“It’s a Couturier’s Horror Story”—Newcomer Robert Wun Finds Inspiration in Scary Movies
Couture week and horror movies hardly make obvious bedfellows, but for his debut on the Paris calendar—the week’s closing show—Robert Wun felt it made perfect sense.
“It definitely came from my own fear and insecurity when I told Bruno [Pavlovsky, the president of Chanel and his mentor] that I wanted to do a show, and then the Federation voted unanimously to put me on the calendar,” the designer told Vogue. “I never thought that would be reachable.”
Wun said he started thinking about the significance of joining the official couture calendar and what he could offer that was new. “I wanted to do something that can put two extremes together to find a new balance. If couture is only beautiful and delicate and inspired by flowers, then everyone winds up doing the same thing.”
His mind turned to the tailors and technicians who bring the clothes to life, and how everyone lives in fear of breaks, stains, and other catastrophes. “I channeled what would be the worst thing that could happen on the runway, and decided to channel it into self-belief, embracing it and turning it into something beautiful,” he continued.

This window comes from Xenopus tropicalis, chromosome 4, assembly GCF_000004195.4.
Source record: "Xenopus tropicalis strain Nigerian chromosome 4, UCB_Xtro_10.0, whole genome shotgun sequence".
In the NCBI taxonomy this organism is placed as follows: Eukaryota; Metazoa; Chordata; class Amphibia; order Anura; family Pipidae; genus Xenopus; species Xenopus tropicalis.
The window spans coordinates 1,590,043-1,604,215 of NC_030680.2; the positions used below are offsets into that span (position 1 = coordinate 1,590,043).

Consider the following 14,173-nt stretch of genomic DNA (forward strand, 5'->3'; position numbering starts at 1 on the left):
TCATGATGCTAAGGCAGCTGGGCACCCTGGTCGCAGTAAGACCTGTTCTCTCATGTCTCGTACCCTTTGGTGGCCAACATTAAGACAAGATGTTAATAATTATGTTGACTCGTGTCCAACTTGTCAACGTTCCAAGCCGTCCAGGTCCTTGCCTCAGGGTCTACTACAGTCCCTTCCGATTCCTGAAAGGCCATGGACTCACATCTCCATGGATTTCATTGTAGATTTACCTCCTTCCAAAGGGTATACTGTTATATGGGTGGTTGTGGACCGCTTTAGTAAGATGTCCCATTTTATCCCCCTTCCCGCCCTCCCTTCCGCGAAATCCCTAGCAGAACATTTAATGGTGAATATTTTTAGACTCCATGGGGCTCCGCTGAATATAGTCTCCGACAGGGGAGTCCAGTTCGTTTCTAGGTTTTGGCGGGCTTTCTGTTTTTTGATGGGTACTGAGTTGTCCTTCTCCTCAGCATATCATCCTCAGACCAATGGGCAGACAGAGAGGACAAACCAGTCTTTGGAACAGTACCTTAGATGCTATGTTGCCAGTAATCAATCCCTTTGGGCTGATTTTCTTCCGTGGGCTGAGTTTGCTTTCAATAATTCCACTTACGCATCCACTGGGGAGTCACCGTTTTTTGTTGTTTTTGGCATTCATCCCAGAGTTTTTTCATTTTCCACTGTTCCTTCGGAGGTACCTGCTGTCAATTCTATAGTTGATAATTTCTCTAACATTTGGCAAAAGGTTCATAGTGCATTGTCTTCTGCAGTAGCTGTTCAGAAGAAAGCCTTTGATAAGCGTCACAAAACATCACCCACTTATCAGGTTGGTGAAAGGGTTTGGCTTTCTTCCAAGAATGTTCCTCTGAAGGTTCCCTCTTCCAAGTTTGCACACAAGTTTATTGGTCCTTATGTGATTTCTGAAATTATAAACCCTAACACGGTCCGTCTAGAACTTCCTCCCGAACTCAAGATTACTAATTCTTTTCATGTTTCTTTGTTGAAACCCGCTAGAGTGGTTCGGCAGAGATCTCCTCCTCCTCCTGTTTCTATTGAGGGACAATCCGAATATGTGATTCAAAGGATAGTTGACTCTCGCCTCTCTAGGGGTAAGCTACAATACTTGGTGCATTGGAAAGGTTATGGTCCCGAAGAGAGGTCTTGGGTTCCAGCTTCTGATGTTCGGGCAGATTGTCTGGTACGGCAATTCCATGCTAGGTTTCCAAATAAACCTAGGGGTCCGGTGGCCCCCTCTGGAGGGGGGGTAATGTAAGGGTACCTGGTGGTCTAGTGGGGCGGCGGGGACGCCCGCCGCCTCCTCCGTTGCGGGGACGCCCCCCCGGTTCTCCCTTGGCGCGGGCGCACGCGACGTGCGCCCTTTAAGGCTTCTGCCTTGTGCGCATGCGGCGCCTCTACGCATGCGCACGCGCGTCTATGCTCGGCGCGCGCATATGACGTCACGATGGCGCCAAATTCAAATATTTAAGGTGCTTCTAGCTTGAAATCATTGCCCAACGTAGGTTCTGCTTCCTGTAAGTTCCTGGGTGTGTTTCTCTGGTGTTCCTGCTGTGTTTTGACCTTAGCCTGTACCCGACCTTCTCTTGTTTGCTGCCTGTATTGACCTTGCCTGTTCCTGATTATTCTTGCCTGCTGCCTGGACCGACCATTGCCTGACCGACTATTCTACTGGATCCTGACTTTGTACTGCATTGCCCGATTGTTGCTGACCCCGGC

A horror film fan himself, Wun tapped into his fascination with Georgie Denbrough, Pennywise’s early victim in Stephen King’s Item, and killer clowns, throwing it all into a show that, once you look beyond the broken heels, splattered wine, and singed edges, showed technical flair. A sunray- and micro-pleated gown had a silvery cast and deliberate cut-outs, and was worn with a veil the designer burned using incense. The final look, a black sprouting white feathers, was inspired by a cigarette-burned puffer.
As for that wine-spattered gown, the designer noted, one may well wonder whether it sprang from an evil clown movie: Is that blood or Bordeaux? “There’s something quite realistic about it, when you push emotions to the limit,” he said. The staining process for that one turned out to be so delicate, it ended up ruining the original piece, whose ruching and construction took three weeks to complete. After a few days spent trying to salvage the dress, the designer had no choice but to start over; he and his team completed the dress shown on the runway in less than a week, finishing embroidery nearly up to show time.